The debate on the Rule of Law in Bulgaria has ...

The debate on the Rule of Law in Bulgaria has

Radan Kanev to the EP: Do Not Let the Debate on Bulgaria Turn into Pre-Election Partisanship

The debate on the Rule of Law in Bulgaria has begun. Here is my written statement during the debate, which I sent to all my colleagues in the EP by post and submitted to the EP registry. This is what MEP Radan Kanev wrote on his Фейсбук page.

The leadership of the EPP group in the European Parliament has voted not to allow speaking time for statements of alternative positions in plenary in today's debate on Bulgaria. Bulgarian MEPs Radan Kanev and Alexander Yordanov informed about this earlier.

According to him, the question of whether provoking such a debate in the European Parliament is airing out dirty laundry and embarrassing ourselves to foreigners, or whether responsible political behavior is necessary, is very important.

Mr President,

Dear colleagues,

Since I was not given the floor in this debate, I refer to you in accordance with Rule 171 (11) of our Rules of Procedure. I appeal specifically to my EPP colleagues to consider carefully the situation in Bulgaria and the importance of the debate, not only for Bulgarian citizens and European taxpayers but also for the future of the EU.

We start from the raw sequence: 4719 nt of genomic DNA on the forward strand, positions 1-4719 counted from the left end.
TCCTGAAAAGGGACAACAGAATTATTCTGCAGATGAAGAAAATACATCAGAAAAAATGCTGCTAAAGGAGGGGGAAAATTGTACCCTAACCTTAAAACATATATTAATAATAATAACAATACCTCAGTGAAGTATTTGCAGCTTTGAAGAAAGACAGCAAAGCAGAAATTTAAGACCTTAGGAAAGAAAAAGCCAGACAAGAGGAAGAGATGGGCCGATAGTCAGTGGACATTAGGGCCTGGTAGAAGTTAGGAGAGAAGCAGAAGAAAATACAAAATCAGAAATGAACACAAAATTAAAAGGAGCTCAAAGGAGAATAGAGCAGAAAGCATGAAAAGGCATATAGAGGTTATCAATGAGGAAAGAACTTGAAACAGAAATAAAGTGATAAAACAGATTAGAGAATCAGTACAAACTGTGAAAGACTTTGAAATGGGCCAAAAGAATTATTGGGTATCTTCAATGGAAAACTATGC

This debate could easily turn into an election partisanship. In order to avoid this risk, I urge you to focus on the real problem and look at it in the context of the other two major debates we are having today – the Rule of Law Mechanism and the Conditionality Clause (linking European funds to the rule of law).

The problem is simple, but it is also very serious: the mafia has taken over the judiciary and the media in a Member State. You may or may not support the government in Bulgaria. These political decisions are sometimes complex. If you trust the government, you can help it get rid of its dangerous addictions - a futile but noble endeavor. But denying the truth is not a choice, nor is inaction when the rule of law is trampled on in a European country. It's not a choice, it's complicity.